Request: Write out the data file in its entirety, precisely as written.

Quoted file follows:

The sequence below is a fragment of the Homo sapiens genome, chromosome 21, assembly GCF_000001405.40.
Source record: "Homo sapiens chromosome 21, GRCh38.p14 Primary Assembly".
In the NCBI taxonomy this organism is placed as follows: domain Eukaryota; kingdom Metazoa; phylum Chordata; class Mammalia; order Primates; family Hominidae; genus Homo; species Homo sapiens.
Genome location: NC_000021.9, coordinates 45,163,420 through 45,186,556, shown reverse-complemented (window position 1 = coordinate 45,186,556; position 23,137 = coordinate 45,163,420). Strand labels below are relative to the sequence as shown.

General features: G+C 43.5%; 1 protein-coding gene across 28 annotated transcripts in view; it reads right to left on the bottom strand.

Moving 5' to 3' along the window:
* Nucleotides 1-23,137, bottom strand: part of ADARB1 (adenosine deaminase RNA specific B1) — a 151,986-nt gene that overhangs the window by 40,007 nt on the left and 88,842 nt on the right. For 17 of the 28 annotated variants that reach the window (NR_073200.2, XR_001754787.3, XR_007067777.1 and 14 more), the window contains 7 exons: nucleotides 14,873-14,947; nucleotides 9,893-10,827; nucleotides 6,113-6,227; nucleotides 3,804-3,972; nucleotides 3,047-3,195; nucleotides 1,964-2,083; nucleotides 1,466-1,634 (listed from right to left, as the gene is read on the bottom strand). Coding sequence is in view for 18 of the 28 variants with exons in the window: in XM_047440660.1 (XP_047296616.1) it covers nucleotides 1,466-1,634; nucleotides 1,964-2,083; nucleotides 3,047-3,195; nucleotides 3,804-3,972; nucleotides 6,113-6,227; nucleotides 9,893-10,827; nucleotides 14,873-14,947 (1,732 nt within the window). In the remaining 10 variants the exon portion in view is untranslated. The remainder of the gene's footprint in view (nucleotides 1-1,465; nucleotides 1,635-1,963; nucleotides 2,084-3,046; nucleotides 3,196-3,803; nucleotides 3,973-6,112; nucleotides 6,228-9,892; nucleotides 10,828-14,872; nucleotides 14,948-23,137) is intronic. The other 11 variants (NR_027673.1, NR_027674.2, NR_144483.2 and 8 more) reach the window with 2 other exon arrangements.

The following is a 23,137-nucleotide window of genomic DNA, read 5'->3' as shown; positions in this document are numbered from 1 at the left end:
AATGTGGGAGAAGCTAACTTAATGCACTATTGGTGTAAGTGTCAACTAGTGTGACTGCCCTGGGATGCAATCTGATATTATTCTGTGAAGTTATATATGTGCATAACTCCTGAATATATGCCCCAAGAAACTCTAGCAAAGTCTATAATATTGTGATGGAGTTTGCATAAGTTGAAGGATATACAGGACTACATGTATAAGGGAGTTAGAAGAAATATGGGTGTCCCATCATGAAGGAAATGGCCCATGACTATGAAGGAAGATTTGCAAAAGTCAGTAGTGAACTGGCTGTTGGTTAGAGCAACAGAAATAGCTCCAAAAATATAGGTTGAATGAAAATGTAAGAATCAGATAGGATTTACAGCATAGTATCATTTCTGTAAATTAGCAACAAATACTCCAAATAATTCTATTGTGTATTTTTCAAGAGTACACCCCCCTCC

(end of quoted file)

The sequence below is a fragment of the Homo sapiens genome, chromosome 21, assembly GCF_000001405.40.
Source record: "Homo sapiens chromosome 21, GRCh38.p14 Primary Assembly".
In the NCBI taxonomy this organism is placed as follows: domain Eukaryota; kingdom Metazoa; phylum Chordata; class Mammalia; order Primates; family Hominidae; genus Homo; species Homo sapiens.
Genome location: NC_000021.9, coordinates 45,163,420 through 45,186,556, shown reverse-complemented (window position 1 = coordinate 45,186,556; position 23,137 = coordinate 45,163,420). Strand labels below are relative to the sequence as shown.

General features: G+C 43.5%; 1 protein-coding gene across 28 annotated transcripts in view; it reads right to left on the bottom strand.

Moving 5' to 3' along the window:
* Nucleotides 1-23,137, bottom strand: part of ADARB1 (adenosine deaminase RNA specific B1) — a 151,986-nt gene that overhangs the window by 40,007 nt on the left and 88,842 nt on the right. For 17 of the 28 annotated variants that reach the window (NR_073200.2, XR_001754787.3, XR_007067777.1 and 14 more), the window contains 7 exons: nucleotides 14,873-14,947; nucleotides 9,893-10,827; nucleotides 6,113-6,227; nucleotides 3,804-3,972; nucleotides 3,047-3,195; nucleotides 1,964-2,083; nucleotides 1,466-1,634 (listed from right to left, as the gene is read on the bottom strand). Coding sequence is in view for 18 of the 28 variants with exons in the window: in XM_047440660.1 (XP_047296616.1) it covers nucleotides 1,466-1,634; nucleotides 1,964-2,083; nucleotides 3,047-3,195; nucleotides 3,804-3,972; nucleotides 6,113-6,227; nucleotides 9,893-10,827; nucleotides 14,873-14,947 (1,732 nt within the window). In the remaining 10 variants the exon portion in view is untranslated. The remainder of the gene's footprint in view (nucleotides 1-1,465; nucleotides 1,635-1,963; nucleotides 2,084-3,046; nucleotides 3,196-3,803; nucleotides 3,973-6,112; nucleotides 6,228-9,892; nucleotides 10,828-14,872; nucleotides 14,948-23,137) is intronic. The other 11 variants (NR_027673.1, NR_027674.2, NR_144483.2 and 8 more) reach the window with 2 other exon arrangements.

The following is a 23,137-nucleotide window of genomic DNA, read 5'->3' as shown; positions in this document are numbered from 1 at the left end:
AATGTGGGAGAAGCTAACTTAATGCACTATTGGTGTAAGTGTCAACTAGTGTGACTGCCCTGGGATGCAATCTGATATTATTCTGTGAAGTTATATATGTGCATAACTCCTGAATATATGCCCCAAGAAACTCTAGCAAAGTCTATAATATTGTGATGGAGTTTGCATAAGTTGAAGGATATACAGGACTACATGTATAAGGGAGTTAGAAGAAATATGGGTGTCCCATCATGAAGGAAATGGCCCATGACTATGAAGGAAGATTTGCAAAAGTCAGTAGTGAACTGGCTGTTGGTTAGAGCAACAGAAATAGCTCCAAAAATATAGGTTGAATGAAAATGTAAGAATCAGATAGGATTTACAGCATAGTATCATTTCTGTAAATTAGCAACAAATACTCCAAATAATTCTATTGTGTATTTTTCAAGAGTACACCCCCCTCC